Although I no longer live there, I will always love Meade County.
It’s where I was raised. It’s where my family taught me right from wrong. It’s where I made lifelong friendships, and it’s where I found a passion for my current career that was helped along by a list of positive influences too long to list.
I will always love my home.
That’s why it’s so painful to see what played out downtown recently, the latest benchmark in what has been an unnecessary embarrassment since 2016. I will use that word – “unnecessary” – again because it’s what I keep coming back to when I think this through.
I understand Meade County’s history and its complex ties to the Civil War. To use that as your sole context is to freeze in time, completely overlook change, and to be too stubborn to course-correct. A monument, deemed inappropriate and insensitive in a volatile time in our country, was enthusiastically claimed with little to no awareness or empathy. I understand that support may be overwhelmingly in favor of the monument within Meade County. I feel compelled to tell you that doesn’t make it right. It’s divisive, it’s hurtful to many, and most of all, it’s an unnecessary, extremely recent mistake that is fairly open to criticism.
Also fairly open to criticism was city officials’ use of social media to “alert” citizens to a potential protest of the monument. Call it whatever you want, but the message’s intention was transparent, sensational and inflammatory, and its tone and content did what any sane person would expect it to do – mobilize external groups as well as some hateful citizens to bully, cause fear and flex strength meant to demoralize or discourage the other side.
In the Washington Post in 2017, the county judge executive recalled telling a concerned Black resident of Meade County: “Don’t worry, we’re not going to let people come down there and throw a fit and have Confederate flags and call names.” It took less than three years to break that promise.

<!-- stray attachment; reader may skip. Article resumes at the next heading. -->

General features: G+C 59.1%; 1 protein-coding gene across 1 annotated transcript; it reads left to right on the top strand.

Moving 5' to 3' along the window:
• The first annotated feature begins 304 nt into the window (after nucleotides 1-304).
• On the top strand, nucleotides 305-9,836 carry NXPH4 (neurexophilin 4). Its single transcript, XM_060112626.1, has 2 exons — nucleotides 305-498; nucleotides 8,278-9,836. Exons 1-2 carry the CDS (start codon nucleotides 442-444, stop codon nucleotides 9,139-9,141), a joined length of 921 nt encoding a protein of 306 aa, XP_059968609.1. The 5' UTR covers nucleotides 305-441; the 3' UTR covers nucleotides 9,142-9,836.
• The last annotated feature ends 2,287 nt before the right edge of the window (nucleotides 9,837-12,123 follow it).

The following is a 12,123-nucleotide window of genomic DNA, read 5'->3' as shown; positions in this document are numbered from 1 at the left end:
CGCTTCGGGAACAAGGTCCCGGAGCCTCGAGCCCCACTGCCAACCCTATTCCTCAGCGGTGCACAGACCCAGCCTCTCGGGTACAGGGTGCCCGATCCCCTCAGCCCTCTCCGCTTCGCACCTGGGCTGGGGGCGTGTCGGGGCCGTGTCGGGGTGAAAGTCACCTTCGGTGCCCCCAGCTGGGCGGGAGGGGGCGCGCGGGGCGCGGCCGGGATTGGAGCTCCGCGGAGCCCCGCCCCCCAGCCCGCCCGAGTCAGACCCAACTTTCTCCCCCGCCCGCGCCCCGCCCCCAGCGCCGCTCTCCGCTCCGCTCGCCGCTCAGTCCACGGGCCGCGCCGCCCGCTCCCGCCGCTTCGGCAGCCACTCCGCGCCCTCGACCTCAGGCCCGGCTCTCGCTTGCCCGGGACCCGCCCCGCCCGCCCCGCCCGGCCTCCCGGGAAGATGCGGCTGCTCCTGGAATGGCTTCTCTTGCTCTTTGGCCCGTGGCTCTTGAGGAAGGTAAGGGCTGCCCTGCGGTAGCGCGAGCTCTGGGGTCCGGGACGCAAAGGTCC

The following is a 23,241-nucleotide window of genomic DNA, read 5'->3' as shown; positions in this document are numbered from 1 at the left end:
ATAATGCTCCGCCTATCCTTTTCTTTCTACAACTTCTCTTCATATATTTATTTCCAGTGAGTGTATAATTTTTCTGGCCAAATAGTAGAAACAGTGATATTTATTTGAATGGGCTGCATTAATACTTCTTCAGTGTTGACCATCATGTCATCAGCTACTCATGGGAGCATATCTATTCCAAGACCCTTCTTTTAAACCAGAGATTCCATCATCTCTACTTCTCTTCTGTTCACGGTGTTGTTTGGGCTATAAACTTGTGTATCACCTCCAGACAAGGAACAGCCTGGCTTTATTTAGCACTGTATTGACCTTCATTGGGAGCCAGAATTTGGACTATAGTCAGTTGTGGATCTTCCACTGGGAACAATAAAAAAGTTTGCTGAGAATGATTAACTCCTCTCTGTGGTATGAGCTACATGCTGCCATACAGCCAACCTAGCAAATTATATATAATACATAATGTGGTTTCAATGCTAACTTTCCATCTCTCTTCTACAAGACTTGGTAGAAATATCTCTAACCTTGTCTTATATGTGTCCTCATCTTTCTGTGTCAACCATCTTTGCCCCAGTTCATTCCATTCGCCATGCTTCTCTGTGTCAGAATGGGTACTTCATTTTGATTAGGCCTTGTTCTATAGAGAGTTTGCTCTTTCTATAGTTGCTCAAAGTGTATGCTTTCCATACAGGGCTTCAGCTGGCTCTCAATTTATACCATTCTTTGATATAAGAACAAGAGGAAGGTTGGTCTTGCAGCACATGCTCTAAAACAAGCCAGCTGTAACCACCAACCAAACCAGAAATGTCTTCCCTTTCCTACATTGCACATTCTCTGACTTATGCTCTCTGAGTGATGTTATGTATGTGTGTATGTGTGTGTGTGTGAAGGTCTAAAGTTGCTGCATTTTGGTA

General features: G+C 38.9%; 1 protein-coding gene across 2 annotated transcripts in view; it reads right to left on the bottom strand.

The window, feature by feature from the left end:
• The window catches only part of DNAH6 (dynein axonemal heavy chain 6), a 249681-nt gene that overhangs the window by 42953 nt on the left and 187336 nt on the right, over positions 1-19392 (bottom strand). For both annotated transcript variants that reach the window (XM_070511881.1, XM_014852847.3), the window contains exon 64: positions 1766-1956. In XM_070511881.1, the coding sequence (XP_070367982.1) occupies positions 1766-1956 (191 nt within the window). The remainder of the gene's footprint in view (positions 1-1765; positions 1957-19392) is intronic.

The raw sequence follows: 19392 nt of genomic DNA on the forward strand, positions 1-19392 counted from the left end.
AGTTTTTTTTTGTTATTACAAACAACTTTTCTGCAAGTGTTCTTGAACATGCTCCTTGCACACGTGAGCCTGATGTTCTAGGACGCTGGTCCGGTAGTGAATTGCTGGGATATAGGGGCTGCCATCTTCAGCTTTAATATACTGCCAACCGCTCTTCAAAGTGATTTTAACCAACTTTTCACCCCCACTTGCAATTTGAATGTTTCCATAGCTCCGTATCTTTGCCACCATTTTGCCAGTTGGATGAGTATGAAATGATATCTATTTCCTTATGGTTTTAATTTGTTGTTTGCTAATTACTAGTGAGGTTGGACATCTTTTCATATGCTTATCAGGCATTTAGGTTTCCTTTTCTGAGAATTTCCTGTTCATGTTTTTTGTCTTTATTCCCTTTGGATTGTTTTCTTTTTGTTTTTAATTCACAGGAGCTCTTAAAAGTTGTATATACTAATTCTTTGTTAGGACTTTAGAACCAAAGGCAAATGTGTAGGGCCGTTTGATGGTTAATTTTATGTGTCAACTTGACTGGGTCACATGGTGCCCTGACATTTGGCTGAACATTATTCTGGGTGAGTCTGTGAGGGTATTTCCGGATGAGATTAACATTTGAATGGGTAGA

I don’t support vandalism, looting, or any of the other destructive things that some may have been convinced they were there to stop the other night.
But you know how all of this could have been avoided? By not throwing up your hand to take in an unnecessary relic that causes pain in the first place.
Removing the monument is not one side giving up. It’s not removing an iconic piece of town history that’s existed for generations. It’s undoing an ill-conceived decision that shouldn’t have been made to begin with – so that a town isn’t known from bringing hurt and division for the purpose of “tourism,” “embracing history,” “bringing new life to the county” or any of the other flimsy reasons presented four years ago. I don’t begrudge the town for trying to do something to better one of its most attractive areas. But this has done the opposite.
This years-long display is the only impression of this city for many outside of it. Some won’t agree with that, and some don’t care. And that’s your right. But it’s the truth, and it’s a truth I hope many with the power to make change in a place I love reflect on and consider in greater detail.
I understand there are many discussions and plenty of work that would have to happen to make the monument’s removal a reality. That’s not an excuse to not act. I also know there would be a cost associated with the project. If the monument is removed, I will make a personal donation to the city earmarked for the monument’s removal and the beautification of the wonderful downtown location afterward. I would bet others would be willing to donate as well. Turn this into something that brings people together around the betterment of the waterfront instead of pulling them apart.
My intention with this letter is not to create further division or to spread more hate. It’s to make it go away. Brandenburg existed for generations without this statue. It’s a small blip in its history. We can find other and better ways to improve it. Please do what’s right and remove this monument.